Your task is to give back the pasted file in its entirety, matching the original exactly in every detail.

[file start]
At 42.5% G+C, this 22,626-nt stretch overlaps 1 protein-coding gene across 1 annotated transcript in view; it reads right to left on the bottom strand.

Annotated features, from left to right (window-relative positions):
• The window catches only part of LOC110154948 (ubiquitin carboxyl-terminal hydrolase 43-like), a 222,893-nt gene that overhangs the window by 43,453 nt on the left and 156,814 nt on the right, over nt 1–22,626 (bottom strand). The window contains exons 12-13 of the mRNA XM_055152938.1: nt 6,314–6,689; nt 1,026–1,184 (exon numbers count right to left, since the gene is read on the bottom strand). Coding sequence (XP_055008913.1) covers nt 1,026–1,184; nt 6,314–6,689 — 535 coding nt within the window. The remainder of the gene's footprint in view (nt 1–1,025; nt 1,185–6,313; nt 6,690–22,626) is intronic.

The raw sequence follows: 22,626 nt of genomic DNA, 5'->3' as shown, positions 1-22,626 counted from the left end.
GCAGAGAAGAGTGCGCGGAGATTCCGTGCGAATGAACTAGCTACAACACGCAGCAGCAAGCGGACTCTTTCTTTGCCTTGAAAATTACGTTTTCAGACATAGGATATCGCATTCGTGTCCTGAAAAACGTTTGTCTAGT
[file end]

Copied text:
At 42.5% G+C, this 22,626-nt stretch overlaps 1 protein-coding gene across 1 annotated transcript in view; it reads right to left on the bottom strand.

Annotated features, from left to right (window-relative positions):
• The window catches only part of LOC110154948 (ubiquitin carboxyl-terminal hydrolase 43-like), a 222,893-nt gene that overhangs the window by 43,453 nt on the left and 156,814 nt on the right, over nt 1–22,626 (bottom strand). The window contains exons 12-13 of the mRNA XM_055152938.1: nt 6,314–6,689; nt 1,026–1,184 (exon numbers count right to left, since the gene is read on the bottom strand). Coding sequence (XP_055008913.1) covers nt 1,026–1,184; nt 6,314–6,689 — 535 coding nt within the window. The remainder of the gene's footprint in view (nt 1–1,025; nt 1,185–6,313; nt 6,690–22,626) is intronic.

The raw sequence follows: 22,626 nt of genomic DNA, 5'->3' as shown, positions 1-22,626 counted from the left end.
GCAGAGAAGAGTGCGCGGAGATTCCGTGCGAATGAACTAGCTACAACACGCAGCAGCAAGCGGACTCTTTCTTTGCCTTGAAAATTACGTTTTCAGACATAGGATATCGCATTCGTGTCCTGAAAAACGTTTGTCTAGT